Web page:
What I Like About You | By Marisa Kanter



YA Contemporary Romance | Book Review

What I Like About You
There are a million things that Halle Levitt likes about her online best friend, Nash. He’s an incredibly talented graphic novelist. He loves books almost as much as she does. And she never has to deal with the awkwardness of seeing him in real life. They can talk about anything… Except who she really is. Because online, Halle isn’t Halle—she’s Kels, the enigmatically cool creator of One True Pastry, a YA book blog that pairs epic custom cupcakes with covers and reviews. Kels has everything Halle doesn’t: friends, a growing platform, tons of confidence, and Nash. That is, until Halle arrives to spend senior year in Gramps’s small town and finds herself face-to-face with real, human, not-behind-a-screen Nash. Nash, who is somehow everywhere she goes—in her classes, at the bakery, even at synagogue. Nash who has no idea she’s actually Kels. If Halle tells him who she is, it will ruin the non-awkward magic of their digital friendship. Not telling him though, means it can never be anything more. Because while she starts to fall for Nash as Halle…he’s in love with Kels.   (Goodreads)





My thoughts





Narrative and Plot





What I Like About You is the story of a seventeen year old named Halle. Halle is young, vibrant and has a bright voice that carries throughout the story. The pacing is adequate. Basically, this is a fun YA romance read.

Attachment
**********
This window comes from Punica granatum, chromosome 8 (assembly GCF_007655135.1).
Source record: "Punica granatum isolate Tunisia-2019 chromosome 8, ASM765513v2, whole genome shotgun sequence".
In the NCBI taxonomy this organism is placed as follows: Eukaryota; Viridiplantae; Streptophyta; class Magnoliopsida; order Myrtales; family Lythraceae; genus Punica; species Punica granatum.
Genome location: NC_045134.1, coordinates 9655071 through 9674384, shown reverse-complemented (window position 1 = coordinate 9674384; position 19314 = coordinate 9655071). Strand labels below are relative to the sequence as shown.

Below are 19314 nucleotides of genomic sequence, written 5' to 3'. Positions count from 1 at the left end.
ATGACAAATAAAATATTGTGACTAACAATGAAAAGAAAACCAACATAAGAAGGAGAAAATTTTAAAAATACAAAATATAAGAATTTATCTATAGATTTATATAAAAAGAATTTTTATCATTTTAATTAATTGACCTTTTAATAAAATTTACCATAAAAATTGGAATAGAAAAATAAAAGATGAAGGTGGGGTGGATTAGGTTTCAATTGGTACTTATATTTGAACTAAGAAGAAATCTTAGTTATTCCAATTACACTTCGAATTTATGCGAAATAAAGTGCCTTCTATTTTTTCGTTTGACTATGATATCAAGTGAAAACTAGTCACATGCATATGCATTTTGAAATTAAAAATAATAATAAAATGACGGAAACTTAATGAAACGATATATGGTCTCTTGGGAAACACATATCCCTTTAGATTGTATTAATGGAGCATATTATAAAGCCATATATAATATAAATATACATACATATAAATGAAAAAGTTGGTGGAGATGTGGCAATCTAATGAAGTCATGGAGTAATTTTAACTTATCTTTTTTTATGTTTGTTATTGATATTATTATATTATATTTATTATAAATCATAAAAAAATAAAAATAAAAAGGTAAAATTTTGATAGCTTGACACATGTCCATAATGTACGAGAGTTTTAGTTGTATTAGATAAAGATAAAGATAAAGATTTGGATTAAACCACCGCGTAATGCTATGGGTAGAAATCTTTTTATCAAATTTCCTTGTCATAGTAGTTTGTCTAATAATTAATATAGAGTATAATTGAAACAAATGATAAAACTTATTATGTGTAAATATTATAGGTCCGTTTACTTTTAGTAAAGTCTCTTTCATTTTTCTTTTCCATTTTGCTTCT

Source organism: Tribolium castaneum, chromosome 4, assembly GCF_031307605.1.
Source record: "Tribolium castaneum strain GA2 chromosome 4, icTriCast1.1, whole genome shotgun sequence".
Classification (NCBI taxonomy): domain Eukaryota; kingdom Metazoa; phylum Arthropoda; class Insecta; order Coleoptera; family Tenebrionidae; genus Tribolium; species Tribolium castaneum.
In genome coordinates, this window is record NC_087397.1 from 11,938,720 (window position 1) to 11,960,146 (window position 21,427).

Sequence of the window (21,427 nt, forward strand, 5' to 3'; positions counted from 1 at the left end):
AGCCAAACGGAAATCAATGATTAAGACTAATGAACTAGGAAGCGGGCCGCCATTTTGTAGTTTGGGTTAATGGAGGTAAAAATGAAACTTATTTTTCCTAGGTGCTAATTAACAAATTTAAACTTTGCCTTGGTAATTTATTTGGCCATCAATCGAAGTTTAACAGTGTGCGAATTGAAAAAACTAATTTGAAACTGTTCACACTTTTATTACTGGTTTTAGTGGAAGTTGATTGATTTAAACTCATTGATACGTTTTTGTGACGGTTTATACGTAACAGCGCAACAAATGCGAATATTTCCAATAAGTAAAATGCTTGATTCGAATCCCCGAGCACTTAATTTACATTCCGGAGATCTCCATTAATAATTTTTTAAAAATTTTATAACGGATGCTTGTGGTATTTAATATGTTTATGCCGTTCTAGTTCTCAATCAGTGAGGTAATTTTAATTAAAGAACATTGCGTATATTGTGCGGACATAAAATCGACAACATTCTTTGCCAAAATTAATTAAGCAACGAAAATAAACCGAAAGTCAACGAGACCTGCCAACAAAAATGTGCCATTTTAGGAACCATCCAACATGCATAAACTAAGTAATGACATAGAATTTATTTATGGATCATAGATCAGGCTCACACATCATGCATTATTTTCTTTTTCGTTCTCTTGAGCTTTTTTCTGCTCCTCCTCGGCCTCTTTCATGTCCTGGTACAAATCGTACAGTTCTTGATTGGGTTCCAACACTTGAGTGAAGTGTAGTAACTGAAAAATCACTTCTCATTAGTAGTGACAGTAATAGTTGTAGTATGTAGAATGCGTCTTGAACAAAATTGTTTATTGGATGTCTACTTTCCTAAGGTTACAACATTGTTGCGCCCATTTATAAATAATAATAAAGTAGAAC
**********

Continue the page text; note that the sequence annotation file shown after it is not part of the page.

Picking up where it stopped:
The central element of the plot is Halle and her struggle with her identity. In the virtual world, Halle is a book blogger. who pairs book covers with cupcakes. Needless to say, that is the aspect that got me into reading this book. But the story also gives importance to other things such as Jewish culture, teen life and the pressure of the competitive environment on them.


Characters and Conflicts



This is one of those stories where the actions of your main character is debatable. That makes it a good pick for a YA romance book club. It showcases a modern day problem which is both relatable and frustrating at the same time. Halle has this struggle where she doesn’t want her virtual life and real life to collide. When that happens, things spiral out. She is flawed yet relatable.

The virtual anonymity and the freedom that it gives to a person is very well familiar to me as a book blogger. Personally, I haven’t let this part of me collide with my real life. But a few people who get me know this. That’s the point, as an adult I am clear about how much of my identity I wish to share with someone. But were I teenager, maybe I would have struggled with this identity crisis like Halle. Because, I do interact with young adults and I can totally see where Kels’s struggle comes from. It is on that point, I relate to this story.














The book explores the concept of virtual identity and how it really exposes the aspirations of a creative mind. Something which would have been kept hidden in the real world otherwise. However, that being said the book solely goes with that one conflict. After a point, you look at your main character and go, this is going on for a while now!
Even so, I really enjoyed the book blogger aspect of it, the whole twitter drama, cover reveals and book cons. All this is too relatable to me personally and I recommend every book blogger especially tha YA book bloggers to surely give it a try.








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2 Responses

  1. Novellisteer says:

    I really like your review, it pushing me to get the book cause am so interested in the main reason behind her identity, definitely after my book ban.

    • Rejitha says:

      Thank you for reading my review. It means a lot when you say that. I was really intrigued by the MC as well. I guess the book is fun if you keep your expectations to a minimum. The whole book blogging aspect nailed it in my opinion. If you’re curious about that give it a go. But the romance aspect is a bit cliched.